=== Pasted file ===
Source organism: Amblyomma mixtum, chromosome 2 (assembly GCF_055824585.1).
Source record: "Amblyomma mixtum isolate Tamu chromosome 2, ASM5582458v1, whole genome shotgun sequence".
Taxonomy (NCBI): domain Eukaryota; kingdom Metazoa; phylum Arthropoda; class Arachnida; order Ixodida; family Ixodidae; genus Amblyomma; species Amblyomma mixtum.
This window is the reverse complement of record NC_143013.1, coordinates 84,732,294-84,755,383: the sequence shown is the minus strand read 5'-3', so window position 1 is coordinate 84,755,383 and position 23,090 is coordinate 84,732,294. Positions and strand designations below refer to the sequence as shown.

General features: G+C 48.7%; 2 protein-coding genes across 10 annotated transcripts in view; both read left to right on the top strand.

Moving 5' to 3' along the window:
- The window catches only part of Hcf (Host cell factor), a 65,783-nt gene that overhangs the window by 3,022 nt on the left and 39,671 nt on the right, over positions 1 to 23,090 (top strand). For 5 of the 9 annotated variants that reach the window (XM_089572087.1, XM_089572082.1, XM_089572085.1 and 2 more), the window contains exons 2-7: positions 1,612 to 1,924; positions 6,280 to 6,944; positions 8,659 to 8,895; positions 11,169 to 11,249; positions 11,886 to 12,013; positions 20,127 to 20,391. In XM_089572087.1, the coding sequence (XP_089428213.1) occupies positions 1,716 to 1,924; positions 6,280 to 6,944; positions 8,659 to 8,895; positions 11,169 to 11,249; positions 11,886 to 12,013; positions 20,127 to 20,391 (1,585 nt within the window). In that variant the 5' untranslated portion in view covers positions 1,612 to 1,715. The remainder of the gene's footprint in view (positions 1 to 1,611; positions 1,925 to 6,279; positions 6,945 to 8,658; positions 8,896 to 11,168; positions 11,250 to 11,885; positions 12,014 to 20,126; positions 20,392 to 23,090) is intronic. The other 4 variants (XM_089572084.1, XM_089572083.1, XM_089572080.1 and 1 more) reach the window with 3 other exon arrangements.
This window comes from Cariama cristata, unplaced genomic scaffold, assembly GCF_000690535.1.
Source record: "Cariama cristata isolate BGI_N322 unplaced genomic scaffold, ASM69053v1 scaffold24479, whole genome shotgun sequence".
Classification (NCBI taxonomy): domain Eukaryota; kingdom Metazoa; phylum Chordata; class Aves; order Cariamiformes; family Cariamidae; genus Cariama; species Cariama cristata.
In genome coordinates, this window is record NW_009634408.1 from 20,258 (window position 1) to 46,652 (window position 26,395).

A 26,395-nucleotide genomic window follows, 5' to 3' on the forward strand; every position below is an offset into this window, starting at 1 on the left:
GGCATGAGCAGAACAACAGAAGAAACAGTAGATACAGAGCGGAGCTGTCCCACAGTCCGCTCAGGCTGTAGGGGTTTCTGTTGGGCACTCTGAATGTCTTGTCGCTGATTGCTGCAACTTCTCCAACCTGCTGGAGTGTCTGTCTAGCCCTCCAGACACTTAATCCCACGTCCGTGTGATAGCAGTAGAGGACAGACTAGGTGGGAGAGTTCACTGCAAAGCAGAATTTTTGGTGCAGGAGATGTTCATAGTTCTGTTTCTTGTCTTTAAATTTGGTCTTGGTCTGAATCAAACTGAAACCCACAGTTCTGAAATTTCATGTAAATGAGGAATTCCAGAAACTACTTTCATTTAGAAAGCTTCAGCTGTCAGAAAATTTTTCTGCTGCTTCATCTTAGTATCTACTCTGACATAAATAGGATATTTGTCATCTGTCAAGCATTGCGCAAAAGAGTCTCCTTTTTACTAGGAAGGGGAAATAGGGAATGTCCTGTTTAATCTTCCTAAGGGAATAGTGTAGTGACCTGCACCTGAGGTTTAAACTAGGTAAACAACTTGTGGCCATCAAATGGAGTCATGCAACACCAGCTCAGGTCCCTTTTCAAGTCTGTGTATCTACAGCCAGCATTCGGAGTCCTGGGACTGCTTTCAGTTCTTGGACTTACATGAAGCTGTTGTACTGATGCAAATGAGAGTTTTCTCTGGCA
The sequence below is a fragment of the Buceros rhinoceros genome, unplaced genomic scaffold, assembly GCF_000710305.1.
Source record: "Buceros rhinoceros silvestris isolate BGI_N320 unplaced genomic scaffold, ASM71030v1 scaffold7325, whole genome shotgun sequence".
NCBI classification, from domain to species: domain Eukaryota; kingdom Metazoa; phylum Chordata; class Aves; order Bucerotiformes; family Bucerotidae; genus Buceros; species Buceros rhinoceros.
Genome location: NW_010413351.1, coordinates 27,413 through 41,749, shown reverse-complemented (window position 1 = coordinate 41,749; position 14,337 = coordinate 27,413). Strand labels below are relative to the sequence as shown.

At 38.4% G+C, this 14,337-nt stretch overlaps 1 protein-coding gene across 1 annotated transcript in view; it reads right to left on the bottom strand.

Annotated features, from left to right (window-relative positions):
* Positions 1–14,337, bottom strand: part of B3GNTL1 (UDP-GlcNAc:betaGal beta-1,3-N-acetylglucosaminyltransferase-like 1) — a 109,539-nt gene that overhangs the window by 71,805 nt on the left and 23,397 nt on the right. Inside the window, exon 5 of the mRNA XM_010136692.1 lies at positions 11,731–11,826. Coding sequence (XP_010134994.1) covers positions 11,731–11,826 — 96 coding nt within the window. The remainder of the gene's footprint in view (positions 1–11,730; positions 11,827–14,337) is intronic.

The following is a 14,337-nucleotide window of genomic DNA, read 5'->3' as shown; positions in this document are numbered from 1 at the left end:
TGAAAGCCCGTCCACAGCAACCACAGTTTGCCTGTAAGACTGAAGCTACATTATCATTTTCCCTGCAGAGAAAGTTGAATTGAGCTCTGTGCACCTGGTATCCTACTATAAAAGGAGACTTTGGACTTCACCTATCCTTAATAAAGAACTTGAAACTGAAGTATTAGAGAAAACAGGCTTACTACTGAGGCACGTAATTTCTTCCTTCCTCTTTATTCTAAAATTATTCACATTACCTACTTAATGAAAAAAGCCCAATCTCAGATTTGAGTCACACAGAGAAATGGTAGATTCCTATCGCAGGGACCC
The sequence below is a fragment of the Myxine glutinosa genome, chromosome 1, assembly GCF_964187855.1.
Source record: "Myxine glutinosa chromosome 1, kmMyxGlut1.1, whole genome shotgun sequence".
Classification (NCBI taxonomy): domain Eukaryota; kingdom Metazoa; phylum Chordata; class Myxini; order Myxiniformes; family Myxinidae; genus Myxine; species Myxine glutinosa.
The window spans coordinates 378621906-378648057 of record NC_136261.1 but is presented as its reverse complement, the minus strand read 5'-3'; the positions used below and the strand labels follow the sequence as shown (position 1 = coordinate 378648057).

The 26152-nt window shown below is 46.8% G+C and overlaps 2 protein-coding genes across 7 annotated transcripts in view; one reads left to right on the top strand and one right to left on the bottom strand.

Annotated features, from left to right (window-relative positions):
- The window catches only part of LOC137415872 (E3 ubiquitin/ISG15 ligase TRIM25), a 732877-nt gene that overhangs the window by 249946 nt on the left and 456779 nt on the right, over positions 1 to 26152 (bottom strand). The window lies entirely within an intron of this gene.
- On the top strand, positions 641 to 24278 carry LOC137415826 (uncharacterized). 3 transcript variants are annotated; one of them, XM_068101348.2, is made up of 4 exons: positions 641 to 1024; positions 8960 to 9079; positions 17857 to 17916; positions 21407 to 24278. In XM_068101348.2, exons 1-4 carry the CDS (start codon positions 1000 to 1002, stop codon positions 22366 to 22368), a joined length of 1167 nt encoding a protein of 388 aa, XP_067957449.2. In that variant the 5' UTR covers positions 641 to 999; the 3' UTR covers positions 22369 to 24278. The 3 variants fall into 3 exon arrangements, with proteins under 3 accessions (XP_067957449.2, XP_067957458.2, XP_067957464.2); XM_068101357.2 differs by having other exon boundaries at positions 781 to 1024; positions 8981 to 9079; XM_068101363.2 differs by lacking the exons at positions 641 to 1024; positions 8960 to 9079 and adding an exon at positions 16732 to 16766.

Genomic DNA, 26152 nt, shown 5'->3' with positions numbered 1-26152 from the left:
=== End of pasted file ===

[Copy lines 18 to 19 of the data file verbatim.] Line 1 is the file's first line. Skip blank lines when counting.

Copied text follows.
At 38.4% G+C, this 14,337-nt stretch overlaps 1 protein-coding gene across 1 annotated transcript in view; it reads right to left on the bottom strand.

Annotated features, from left to right (window-relative positions):